By Christopher Bagley for Enlivening Edge Magazine
Introduction by Jean-Paul Munsch, Guest Editor of EE Magazine’s Education edition:
What is actually going wrong in education? We are stuck somewhere. And this article shows clearly where some of our biases lie. And it shows two junctions where the stuck can start disentangling.
If human beings hunger for development and if every individual is striving for his or her own potential then education is the place where our heads, hearts, and hands should be nourished. The following article offers food for thought, encounter and action.
The term education is derived from the Latin word ‘educare’. ‘Educare’ means ‘to bring up‘ and ‘to nourish‘. But what’s happening in the British ‘Education’ system, particularly in secondary schools is far from nourishing. What I observe as a Psychologist, is an overwhelming practice of ‘imperium’: to ‘control’ or exact ‘power’. Those who cannot conform are either discarded like the broken parts of a rusty machine, or muddle through with their spirit crushed. Of course there are exceptions, but in my experience this represents the norm. Due to an exam-obsessed culture, teaching and learning are mostly comprised of rote learning and parrot-fashion fact regurgitation, forcibly applied to all young people regardless of their individual strengths, intelligences, and difficulties. There is nothing inevitable about this.
Below are two ways that secondary school education could more effectively nourish young people, build their sense of autonomy, and support them in exploring their individual intelligences and competences.
Psychological research is clear: intelligence cannot accurately be measured using standardised assessments;
“academic” intelligence is one island in an infinite ocean of intelligence possibilities.
Howard Gardner’s multiple intelligence theory (1) indicates that human beings possess numerous forms of intelligence; people are clever in different ways.
With this information available, why are bodily-kinaesthetic intelligence (ability to control one’s body movements and to handle objects skilfully), interpersonal intelligence (capacity to detect and respond appropriately to the moods, motivations and desires of others) or intrapersonal intelligence (capacity to be self-aware and in tune with inner feelings, values, beliefs, and thinking processes) not valued or assessed in school? In my view, even Gardner’s description of nine discrete intelligences is a gross over-simplification. It is not possible to separate the properties or label human intelligence using the written word. It is far too complex and mysterious.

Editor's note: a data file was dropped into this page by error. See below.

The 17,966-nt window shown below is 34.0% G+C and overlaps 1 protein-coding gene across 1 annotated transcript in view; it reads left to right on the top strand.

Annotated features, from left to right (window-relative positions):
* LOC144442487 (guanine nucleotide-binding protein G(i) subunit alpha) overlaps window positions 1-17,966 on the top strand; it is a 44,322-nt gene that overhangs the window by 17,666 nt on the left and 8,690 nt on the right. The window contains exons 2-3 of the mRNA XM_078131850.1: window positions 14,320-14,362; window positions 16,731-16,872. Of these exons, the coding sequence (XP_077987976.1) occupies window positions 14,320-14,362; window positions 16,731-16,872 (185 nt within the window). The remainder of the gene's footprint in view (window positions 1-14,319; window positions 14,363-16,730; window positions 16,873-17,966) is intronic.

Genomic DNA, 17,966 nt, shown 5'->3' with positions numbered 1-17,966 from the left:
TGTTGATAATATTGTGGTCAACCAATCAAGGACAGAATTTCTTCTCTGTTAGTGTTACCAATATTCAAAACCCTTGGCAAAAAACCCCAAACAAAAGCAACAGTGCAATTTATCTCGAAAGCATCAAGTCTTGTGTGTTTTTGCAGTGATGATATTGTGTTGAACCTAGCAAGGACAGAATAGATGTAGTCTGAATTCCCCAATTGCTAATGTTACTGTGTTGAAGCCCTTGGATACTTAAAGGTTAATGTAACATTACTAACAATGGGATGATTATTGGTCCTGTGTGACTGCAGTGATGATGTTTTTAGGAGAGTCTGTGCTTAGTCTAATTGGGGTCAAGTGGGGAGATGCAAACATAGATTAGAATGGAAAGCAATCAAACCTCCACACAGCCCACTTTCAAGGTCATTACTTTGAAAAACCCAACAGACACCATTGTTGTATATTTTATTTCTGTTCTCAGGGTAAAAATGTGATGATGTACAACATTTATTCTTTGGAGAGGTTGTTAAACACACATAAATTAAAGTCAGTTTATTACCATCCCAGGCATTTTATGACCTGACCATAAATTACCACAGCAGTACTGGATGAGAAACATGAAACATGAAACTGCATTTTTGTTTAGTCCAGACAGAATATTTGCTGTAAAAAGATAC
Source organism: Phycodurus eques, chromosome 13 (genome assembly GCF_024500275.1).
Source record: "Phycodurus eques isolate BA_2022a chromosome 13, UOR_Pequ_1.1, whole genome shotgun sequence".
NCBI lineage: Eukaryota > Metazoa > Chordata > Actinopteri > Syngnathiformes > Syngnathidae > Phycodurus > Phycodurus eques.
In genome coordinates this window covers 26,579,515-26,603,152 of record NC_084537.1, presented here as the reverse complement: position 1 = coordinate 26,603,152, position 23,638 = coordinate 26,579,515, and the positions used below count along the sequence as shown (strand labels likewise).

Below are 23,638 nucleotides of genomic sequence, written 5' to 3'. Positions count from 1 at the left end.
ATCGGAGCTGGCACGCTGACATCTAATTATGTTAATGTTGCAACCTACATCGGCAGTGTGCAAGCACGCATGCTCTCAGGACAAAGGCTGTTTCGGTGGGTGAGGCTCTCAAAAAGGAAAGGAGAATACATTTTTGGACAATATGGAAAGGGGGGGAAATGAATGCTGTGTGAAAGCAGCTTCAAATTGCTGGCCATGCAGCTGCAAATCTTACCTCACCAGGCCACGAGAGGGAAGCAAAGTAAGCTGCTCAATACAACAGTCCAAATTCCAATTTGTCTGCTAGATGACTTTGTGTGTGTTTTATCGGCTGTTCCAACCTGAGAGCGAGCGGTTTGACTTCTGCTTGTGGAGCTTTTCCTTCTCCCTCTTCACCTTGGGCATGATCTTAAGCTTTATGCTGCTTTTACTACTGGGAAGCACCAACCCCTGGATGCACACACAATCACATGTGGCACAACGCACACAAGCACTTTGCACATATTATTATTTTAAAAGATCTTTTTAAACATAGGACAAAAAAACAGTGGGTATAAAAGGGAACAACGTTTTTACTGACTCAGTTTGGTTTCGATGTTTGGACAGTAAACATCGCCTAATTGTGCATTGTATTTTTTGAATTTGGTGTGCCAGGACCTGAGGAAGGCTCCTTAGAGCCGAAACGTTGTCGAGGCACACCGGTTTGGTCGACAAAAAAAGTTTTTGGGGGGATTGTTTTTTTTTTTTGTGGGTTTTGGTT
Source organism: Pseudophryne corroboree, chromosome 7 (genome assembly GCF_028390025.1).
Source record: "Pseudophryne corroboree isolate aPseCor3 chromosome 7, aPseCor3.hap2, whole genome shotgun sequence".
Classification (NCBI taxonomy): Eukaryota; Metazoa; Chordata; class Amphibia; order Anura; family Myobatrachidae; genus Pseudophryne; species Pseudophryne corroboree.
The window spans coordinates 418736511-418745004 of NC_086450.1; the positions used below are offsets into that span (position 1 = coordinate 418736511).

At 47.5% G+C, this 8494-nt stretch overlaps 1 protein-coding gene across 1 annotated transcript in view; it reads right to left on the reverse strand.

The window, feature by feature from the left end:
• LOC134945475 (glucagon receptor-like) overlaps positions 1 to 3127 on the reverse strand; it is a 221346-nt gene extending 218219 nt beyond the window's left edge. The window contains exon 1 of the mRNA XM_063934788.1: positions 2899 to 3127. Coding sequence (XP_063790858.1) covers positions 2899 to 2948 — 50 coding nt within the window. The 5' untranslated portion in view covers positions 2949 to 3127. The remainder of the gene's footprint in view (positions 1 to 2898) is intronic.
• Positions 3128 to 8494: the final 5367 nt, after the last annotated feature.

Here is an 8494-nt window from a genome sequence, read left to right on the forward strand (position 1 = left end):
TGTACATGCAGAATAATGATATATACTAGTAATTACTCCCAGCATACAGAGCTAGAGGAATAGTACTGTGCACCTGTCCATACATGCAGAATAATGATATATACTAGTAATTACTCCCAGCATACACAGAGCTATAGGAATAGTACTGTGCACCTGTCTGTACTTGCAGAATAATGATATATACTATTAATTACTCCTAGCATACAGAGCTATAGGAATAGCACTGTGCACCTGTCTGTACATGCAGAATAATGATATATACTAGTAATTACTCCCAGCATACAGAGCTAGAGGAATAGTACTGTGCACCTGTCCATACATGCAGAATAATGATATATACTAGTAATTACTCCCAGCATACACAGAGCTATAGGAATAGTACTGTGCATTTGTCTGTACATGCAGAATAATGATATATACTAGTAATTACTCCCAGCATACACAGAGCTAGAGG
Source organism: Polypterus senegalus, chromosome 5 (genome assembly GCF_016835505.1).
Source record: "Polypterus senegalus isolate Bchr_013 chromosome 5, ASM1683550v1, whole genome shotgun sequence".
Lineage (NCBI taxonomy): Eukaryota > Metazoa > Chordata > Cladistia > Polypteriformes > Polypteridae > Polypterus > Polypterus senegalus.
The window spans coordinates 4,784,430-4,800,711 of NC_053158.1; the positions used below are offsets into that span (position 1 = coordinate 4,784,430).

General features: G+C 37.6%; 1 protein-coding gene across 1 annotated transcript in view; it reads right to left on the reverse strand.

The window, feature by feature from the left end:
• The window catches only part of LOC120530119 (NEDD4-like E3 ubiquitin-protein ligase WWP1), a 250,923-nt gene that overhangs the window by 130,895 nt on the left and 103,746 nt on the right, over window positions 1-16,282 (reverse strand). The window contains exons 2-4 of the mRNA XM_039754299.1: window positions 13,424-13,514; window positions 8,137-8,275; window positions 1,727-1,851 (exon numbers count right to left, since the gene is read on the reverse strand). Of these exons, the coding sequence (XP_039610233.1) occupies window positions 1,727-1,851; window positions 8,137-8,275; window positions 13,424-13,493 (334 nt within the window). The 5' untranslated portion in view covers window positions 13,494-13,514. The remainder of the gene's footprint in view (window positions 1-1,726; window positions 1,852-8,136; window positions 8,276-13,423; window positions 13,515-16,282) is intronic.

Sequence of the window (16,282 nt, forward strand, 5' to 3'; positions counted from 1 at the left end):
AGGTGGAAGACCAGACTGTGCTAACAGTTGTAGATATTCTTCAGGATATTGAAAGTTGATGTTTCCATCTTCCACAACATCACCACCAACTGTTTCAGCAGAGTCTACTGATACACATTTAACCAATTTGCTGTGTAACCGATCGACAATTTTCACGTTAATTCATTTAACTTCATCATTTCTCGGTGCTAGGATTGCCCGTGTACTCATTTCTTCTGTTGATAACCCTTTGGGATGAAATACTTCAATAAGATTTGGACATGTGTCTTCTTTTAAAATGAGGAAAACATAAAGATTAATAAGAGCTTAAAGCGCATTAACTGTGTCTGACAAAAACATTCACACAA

On a practical level, the skills that employers most demand are currently missing from the academic assessment process.
If you peruse the National Careers Service website, you are able to look at ‘skills required’ for just about every job accessible in the UK. Guess how many cite ‘essay writing’ as a core skill? According to Prospects UK, who support university graduates into work, the most important skills graduates require are: ‘Good communication’, ‘Effective leadership and management’, ‘Planning and Research Skills’, ‘Teamwork and Interpersonal Skills’ and ‘Self-Management’. None of these skills are assessed via “academic” intelligence tests.
The Department for Education asserts that in preparation for adult life, school should develop the “skills and character to contribute to the UK’s society and economy” (2). The system fails to support many young people in achieving this by ignoring the diversity of intelligence and failing to promote learning in areas that employers actually value. The purpose of education should be to support young people in recognising and acting upon their individual competences, thus ensuring they are autonomous learners.
If young people are treated as intellectual commodities, they will behave as such. They will leave education, as a machine part leaves a factory, with narrow capacities to complete basic functions only. If they are treated as sentient beings, with multiple intelligences that present in wonderfully diverse ways, they will feel autonomous and competent, and will develop a more positive sense of self. Human intelligence is limitless unless it is limited by faulty assumptions about what it is.